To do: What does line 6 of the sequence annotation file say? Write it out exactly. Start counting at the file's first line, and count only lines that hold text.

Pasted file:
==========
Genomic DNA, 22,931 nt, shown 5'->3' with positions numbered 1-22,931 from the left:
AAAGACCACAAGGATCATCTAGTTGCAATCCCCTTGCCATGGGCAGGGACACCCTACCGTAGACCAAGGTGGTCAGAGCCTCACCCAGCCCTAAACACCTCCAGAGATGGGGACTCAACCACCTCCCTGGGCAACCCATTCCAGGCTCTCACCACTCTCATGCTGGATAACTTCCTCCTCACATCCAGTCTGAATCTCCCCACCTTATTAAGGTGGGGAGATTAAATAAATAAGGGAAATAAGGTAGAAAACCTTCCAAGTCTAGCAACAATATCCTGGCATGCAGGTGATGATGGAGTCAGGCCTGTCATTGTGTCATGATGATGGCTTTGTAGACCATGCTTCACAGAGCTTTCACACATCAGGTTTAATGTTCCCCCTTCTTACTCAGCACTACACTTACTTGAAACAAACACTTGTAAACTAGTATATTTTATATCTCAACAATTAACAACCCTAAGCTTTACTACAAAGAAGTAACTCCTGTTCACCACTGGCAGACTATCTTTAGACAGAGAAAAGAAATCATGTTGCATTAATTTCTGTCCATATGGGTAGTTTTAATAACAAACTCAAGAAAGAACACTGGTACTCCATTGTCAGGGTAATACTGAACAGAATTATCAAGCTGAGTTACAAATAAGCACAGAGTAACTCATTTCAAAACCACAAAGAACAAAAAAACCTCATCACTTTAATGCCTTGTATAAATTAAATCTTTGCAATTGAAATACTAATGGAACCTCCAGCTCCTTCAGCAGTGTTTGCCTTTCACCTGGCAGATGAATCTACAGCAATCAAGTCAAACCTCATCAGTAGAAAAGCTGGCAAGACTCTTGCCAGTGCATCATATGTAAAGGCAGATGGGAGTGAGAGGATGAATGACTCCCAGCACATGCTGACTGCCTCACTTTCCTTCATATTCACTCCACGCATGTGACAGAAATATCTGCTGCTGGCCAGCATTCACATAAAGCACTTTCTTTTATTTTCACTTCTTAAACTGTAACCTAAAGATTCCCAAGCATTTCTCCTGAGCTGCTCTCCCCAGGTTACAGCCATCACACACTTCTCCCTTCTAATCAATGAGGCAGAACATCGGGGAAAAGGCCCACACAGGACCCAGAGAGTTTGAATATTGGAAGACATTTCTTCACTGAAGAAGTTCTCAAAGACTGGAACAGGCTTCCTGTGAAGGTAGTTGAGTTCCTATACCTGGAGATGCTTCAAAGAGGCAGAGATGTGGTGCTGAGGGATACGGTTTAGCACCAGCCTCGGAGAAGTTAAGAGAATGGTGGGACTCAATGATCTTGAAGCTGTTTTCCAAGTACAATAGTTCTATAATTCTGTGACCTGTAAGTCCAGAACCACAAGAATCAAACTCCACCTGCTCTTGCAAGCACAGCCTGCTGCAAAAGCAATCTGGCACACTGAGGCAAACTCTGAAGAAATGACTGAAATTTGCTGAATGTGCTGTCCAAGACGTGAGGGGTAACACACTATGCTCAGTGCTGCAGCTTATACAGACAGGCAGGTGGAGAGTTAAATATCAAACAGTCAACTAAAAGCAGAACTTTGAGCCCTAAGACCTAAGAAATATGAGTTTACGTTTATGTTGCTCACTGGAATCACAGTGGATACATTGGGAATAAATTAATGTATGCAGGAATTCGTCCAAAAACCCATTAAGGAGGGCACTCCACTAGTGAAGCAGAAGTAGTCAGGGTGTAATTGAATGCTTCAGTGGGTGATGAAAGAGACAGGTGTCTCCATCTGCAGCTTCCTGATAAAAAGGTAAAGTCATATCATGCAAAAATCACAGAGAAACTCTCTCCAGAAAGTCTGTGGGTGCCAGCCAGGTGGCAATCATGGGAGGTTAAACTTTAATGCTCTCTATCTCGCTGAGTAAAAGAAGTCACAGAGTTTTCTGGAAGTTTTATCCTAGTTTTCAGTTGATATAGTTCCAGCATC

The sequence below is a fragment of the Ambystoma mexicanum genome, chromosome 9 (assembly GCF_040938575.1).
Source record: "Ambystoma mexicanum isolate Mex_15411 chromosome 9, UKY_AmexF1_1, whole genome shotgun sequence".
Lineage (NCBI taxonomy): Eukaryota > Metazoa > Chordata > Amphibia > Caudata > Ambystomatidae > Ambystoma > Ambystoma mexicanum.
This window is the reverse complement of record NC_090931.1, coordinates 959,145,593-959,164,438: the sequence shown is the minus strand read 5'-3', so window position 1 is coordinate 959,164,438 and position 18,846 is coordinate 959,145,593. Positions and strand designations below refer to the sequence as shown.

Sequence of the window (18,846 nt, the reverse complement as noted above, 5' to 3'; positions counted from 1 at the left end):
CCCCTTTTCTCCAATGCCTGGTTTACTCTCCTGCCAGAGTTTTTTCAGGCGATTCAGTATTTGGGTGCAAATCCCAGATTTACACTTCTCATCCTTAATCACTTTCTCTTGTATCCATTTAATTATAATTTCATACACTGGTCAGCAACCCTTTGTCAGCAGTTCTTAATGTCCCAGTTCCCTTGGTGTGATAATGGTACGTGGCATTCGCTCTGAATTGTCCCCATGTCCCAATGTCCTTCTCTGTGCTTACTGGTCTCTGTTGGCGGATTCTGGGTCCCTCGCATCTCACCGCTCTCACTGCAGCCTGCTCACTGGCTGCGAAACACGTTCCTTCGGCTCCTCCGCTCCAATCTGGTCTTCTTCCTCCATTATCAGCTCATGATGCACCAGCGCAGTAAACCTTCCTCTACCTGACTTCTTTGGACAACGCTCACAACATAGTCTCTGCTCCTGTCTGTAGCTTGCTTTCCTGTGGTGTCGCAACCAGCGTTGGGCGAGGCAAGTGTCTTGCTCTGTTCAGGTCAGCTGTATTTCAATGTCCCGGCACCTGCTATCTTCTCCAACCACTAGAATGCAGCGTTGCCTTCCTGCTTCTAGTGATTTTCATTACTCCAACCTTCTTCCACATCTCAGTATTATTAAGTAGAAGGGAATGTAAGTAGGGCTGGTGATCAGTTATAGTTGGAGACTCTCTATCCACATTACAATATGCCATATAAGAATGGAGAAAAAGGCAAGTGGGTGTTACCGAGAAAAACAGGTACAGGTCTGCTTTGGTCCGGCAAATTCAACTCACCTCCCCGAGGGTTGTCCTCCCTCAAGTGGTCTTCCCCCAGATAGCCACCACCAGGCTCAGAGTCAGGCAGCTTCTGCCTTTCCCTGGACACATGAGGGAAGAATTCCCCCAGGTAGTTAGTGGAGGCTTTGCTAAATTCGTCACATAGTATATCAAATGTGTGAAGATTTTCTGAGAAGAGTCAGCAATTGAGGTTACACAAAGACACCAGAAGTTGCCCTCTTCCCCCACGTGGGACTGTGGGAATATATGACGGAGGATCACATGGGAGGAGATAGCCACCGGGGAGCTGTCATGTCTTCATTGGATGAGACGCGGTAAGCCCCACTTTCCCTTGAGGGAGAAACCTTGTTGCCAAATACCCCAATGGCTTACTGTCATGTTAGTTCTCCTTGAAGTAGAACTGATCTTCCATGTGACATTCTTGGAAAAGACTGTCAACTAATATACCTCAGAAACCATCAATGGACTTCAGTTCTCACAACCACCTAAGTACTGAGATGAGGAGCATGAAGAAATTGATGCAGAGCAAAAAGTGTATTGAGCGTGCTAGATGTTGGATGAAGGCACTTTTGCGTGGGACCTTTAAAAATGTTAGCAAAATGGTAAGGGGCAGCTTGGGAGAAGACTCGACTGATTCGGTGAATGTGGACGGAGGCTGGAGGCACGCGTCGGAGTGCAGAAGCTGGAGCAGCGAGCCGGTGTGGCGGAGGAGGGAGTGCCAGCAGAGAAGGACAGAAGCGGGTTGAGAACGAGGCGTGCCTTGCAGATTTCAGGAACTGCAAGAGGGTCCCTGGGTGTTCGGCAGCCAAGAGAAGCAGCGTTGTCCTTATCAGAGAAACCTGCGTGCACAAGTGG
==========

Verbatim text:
This window is the reverse complement of record NC_090931.1, coordinates 959,145,593-959,164,438: the sequence shown is the minus strand read 5'-3', so window position 1 is coordinate 959,164,438 and position 18,846 is coordinate 959,145,593. Positions and strand designations below refer to the sequence as shown.